The book begins with the haunting line, ‘If you want to understand Punjab, be ready to count it’s corpses’. A few millenia ago another man, Vikramaditya went looking to retrieve a corpse, but that was only possible once he answered the corpse’s twenty-four questions. Our wholeness is dependent on the acceptance and integration of all our parts, not just the good but also the dead, decaying bits.

Panjab… examines 16, Satt, Berukhi, Rosh, Rog, Astha, Mardangi, Dawa, Paani, Zameen, Karza, Jaat, Patit, Bardr, Sikhya, Lashaan, Janamdin. The solah anna that make up the kadwa sach of Panjab today.

It’s a searing often disturbing narrative, the author keen on neither sparing himself nor us the readers as he dissects the complex 16 layered wound, each exposing the next.

There is something to be said about the clear dispassionate eye of the critic, standing tall, giving us a sweeping view of all that they think is wrong with the system and how to fix it. The way the British ran a sharp knife right across body of Punjab with the cool eye of a surgeon, in what they thought was the least painful way to bisect a nation, a people.

But this is not that book, for Amandeep is not that writer. While he writes with the clarity of the outsider, he also writes with the longing of a long-lost son returning home to embrace his slightly dented, damaged mother. It is in many ways more a pilgrimage than a travelogue.

The rips and tears across fabric of Punjab match the ones that were etched on his soul by the inter-generational trauma of his ancestors and you watch as he carefully examines and matches the two seams hoping to find answers that would if not heal, provide a voice for himself and a people whose suffering has been ignored from time immemorial.

 

Dear Friends,

I love it when friends and readers respond to Panjab: Journeys Through Fault Lines. As a gift in the new year, Sheila Kumar responds to the book. Sheila is an old Panjab hand. She was in Panjab in the early 80s. In fact, in Kapurthala, when I was in school there. Thank you! Means a lot!

I open my New Year account of book reviews with a book I read slowly, attentively, absorbing everything it had to give.

Amandeep Sandhu`s PANJAB is many things to many readers.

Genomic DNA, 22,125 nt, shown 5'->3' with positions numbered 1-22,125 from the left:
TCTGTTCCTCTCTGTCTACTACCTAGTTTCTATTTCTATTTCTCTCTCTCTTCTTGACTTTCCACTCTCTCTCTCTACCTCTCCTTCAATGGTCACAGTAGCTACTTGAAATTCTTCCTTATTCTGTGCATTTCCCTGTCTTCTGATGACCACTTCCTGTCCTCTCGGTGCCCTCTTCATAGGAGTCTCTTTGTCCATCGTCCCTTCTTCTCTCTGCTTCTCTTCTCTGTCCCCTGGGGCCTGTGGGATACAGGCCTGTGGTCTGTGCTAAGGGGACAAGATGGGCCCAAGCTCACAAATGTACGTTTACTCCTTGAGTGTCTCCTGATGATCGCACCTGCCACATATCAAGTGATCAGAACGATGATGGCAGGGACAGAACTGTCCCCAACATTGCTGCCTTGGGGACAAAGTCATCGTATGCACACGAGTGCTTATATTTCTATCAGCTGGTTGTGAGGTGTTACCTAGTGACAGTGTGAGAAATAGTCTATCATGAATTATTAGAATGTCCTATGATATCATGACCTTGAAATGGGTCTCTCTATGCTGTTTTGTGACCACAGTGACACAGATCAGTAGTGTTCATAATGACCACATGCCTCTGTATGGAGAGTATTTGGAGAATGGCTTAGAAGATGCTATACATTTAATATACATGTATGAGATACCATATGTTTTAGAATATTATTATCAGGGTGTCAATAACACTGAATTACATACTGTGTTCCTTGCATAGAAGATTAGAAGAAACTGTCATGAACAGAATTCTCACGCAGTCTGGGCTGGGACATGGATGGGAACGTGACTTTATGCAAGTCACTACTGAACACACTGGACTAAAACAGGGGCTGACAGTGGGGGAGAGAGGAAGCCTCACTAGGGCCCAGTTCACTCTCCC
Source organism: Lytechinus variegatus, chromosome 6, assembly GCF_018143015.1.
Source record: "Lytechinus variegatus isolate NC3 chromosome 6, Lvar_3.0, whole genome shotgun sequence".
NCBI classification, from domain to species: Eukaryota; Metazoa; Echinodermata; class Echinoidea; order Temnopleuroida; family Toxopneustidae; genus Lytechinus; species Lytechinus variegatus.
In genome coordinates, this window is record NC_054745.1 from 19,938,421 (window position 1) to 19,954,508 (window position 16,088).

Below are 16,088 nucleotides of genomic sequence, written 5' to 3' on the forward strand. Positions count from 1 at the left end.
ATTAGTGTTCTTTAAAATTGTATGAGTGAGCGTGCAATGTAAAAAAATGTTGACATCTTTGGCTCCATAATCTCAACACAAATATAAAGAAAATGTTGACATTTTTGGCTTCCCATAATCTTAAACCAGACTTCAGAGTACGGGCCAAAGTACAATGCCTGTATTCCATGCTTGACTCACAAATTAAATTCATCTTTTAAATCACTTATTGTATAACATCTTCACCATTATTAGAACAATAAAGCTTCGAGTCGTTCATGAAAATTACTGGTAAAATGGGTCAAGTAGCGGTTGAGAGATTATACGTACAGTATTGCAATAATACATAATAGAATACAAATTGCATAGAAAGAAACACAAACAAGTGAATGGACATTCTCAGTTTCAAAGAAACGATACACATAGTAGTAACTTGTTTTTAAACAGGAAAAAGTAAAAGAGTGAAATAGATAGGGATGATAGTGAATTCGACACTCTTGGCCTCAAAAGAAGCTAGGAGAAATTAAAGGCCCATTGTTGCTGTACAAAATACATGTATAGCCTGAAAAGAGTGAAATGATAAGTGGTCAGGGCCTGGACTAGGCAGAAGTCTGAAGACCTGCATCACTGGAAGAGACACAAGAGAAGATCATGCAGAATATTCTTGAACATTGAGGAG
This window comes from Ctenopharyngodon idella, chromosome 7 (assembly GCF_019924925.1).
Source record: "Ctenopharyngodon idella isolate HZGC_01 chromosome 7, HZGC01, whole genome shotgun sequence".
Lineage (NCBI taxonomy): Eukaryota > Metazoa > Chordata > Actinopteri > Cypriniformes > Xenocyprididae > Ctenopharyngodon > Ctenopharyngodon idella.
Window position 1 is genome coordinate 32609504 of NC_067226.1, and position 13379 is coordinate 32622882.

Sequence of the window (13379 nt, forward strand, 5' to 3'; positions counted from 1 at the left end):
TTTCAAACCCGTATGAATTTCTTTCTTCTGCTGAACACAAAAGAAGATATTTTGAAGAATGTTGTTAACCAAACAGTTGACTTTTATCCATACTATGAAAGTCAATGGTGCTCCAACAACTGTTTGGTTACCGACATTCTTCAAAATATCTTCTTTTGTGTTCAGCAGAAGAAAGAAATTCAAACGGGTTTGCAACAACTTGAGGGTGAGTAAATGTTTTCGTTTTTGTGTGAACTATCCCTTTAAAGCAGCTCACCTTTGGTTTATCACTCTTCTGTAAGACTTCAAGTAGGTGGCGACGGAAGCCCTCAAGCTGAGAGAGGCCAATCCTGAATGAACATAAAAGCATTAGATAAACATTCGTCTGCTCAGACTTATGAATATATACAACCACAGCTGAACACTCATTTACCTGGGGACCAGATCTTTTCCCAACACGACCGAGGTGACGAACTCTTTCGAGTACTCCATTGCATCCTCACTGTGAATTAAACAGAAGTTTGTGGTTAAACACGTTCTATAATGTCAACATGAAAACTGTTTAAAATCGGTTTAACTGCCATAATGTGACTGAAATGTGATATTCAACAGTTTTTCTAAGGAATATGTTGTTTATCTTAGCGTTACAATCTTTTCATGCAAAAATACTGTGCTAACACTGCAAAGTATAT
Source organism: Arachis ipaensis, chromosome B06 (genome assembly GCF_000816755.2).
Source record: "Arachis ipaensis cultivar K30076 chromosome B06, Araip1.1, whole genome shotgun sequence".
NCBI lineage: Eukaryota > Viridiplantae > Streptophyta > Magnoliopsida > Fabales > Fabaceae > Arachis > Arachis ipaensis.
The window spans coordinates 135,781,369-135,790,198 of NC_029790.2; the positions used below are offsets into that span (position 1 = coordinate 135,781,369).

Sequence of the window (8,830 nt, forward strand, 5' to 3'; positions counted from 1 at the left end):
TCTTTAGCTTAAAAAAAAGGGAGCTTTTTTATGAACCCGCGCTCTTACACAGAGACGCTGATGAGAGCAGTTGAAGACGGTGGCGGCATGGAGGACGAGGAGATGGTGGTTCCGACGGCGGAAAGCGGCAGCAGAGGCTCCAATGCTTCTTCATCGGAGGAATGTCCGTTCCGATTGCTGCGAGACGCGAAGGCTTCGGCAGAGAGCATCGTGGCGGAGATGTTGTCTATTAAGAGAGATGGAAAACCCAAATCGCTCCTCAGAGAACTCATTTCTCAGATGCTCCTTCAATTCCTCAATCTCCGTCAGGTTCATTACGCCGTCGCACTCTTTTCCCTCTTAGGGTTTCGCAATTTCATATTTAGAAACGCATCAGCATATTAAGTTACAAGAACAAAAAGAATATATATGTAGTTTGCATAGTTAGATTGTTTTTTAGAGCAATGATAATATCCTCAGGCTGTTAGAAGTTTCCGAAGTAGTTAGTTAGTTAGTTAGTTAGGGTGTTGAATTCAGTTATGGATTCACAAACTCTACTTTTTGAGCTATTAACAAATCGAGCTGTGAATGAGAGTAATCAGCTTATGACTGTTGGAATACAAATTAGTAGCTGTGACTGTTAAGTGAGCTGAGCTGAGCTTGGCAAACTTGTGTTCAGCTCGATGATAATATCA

There are those like me, who was once familiar with the pinds and the jind of what Sandhu calls the outlier state (and you must read the book to know why he does so). For us, the book is an updated ready reckoner, albeit in prose, of how things were and how things are.

Then there are people for whom the state stands for paranthas and lassi, juttis and parandis, bhangra and Lohri bonfires. This is based partly on perception, partly on stereotyped images. The book is an eye-opener for them, debunking several public perceptions and exposing the grim reality. On how bad the drugs situation is, on the ground. On the Land of the Five Waters being severely strapped for clean water. On its various deras (socio-religious organisations), the people who flock to them and the powers that control them. On the Khalistan movement, on Operation Bluestar, the last a sorrowful refrain which the author keeps returning to. On the Dalits of Punjab. And much more.

The past, historical and political, impacts this frontier state like few other states. Sandhu, who is a Sikh, yet stands at one remove from Punjab, trains an impartial but deeply compassionate gaze on all issues concerning the faith and the faithful.

Such an informative read. At the end of it, one wishes to unknow what one has just learned, to go back to dreaming of mustard fields, a boisterous people and a land of plenty. But reality is alas, reality.

A special hat-tip to Orijit Sen’s stark and compelling cover design.

Note: Below the review, look for Sheila’s review and Q&A with me on Sepia Leaves. This is a triple treat. 

Please read more here …